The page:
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MURS Bandwidth Question

JoshuaHufford

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I just bought a set of MURS handheld radios. In the settings I can select either 20 kHz or 12.5 kHz bandwidth.

What are the advantages/disadvantages of either setting?
 

mmckenna

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Well, here's what the rules say:
(a) The occupied bandwidth of emissions transmitted on the center frequencies 151.820 MHz, 151.880 MHz, and 151.940 MHz must not exceed 11.25 kHz.
(b) The occupied bandwidth of emissions transmitted on the center frequencies 154.570 MHz and 154.600 MHz must not exceed 20.0 kHz.

Your radio should keep you inside those limits, as in it should not let you select 20KHz for the 151MHz frequencies.

For the 154MHz frequencies, you can run either one. The wider bandwidth may give you a bit better audio and a bit more range.
But, you should be running what ever the other radios you are talking to are running. Running the wrong deviation will result in distorted or quiet audio.
 

JoshuaHufford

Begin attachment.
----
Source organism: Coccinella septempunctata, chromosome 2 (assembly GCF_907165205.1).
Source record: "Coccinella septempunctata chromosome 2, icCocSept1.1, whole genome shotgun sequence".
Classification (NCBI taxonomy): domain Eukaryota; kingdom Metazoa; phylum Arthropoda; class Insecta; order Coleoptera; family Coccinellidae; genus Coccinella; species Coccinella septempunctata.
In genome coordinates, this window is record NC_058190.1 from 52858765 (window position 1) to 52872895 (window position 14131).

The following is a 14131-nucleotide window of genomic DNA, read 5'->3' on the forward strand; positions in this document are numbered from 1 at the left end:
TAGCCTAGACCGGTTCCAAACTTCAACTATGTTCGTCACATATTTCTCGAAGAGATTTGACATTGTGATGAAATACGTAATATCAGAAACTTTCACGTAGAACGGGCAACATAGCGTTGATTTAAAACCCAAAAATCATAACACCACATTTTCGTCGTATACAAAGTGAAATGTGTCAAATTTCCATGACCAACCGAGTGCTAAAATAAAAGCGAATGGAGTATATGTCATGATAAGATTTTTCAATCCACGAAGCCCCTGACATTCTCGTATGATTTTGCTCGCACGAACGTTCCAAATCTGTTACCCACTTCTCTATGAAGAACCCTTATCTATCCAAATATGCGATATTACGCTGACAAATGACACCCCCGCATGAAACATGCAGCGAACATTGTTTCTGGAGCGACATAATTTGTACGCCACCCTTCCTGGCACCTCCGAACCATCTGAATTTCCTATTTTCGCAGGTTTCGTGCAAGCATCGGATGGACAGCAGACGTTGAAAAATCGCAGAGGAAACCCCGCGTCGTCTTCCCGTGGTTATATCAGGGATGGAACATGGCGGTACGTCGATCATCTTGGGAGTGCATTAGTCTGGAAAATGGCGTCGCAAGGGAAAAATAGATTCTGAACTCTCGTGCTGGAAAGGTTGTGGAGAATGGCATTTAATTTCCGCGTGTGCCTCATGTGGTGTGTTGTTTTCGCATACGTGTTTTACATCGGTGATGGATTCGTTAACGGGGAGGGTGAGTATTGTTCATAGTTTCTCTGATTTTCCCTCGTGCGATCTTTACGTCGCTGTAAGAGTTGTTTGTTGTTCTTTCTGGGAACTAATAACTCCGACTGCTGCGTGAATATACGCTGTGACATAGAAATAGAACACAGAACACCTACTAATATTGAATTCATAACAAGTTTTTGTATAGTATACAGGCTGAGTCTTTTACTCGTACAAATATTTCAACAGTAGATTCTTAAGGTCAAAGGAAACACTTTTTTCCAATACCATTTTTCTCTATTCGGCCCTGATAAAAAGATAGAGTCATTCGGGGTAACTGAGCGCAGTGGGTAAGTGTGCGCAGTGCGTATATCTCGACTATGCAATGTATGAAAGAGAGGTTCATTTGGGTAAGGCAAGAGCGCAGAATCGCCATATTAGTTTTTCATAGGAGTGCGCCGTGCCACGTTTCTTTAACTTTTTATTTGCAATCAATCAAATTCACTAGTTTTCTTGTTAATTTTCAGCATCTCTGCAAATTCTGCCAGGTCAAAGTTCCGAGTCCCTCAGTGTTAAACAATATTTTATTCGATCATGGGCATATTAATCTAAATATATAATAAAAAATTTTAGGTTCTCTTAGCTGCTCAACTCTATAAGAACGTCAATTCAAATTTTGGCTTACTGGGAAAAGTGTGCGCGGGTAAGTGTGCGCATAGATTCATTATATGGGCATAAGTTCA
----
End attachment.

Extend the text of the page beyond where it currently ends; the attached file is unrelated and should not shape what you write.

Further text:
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The wider bandwidth may give you a bit better audio and a bit more range.
That is what I thought but I didn't know if there was any other reason.

So it seems like there are 5 frequencies that repeat 3 times for a total of 15 channels. For instance 151.820 is repeated MURS 1-1 Murs 2-1 and MURS 3-1.

What is the reason for repeating the same frequency in 3 channels?
 

mmckenna

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I think it's so you can program the same channel with different CTCSS/DCS tones.
Exactly.
There's a few GMRS radio manufactures that do the same thing. Midland proudly touts a "50 channel" radio, and people fall for it because they think they are getting something other radios don't have. It's the same 22 frequencies loaded in more than once.

MURS only has those 5 channels. No more.
 

mmckenna

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Looks like it is setup to where you can only change the bandwidth on channels 4 and 5.
Good. That's the way it's supposed to be. I've seen enough shenanigans from the Chinese radio manufacturers where they ignore the FCC rules that it wouldn't have surprised me if they did.
 
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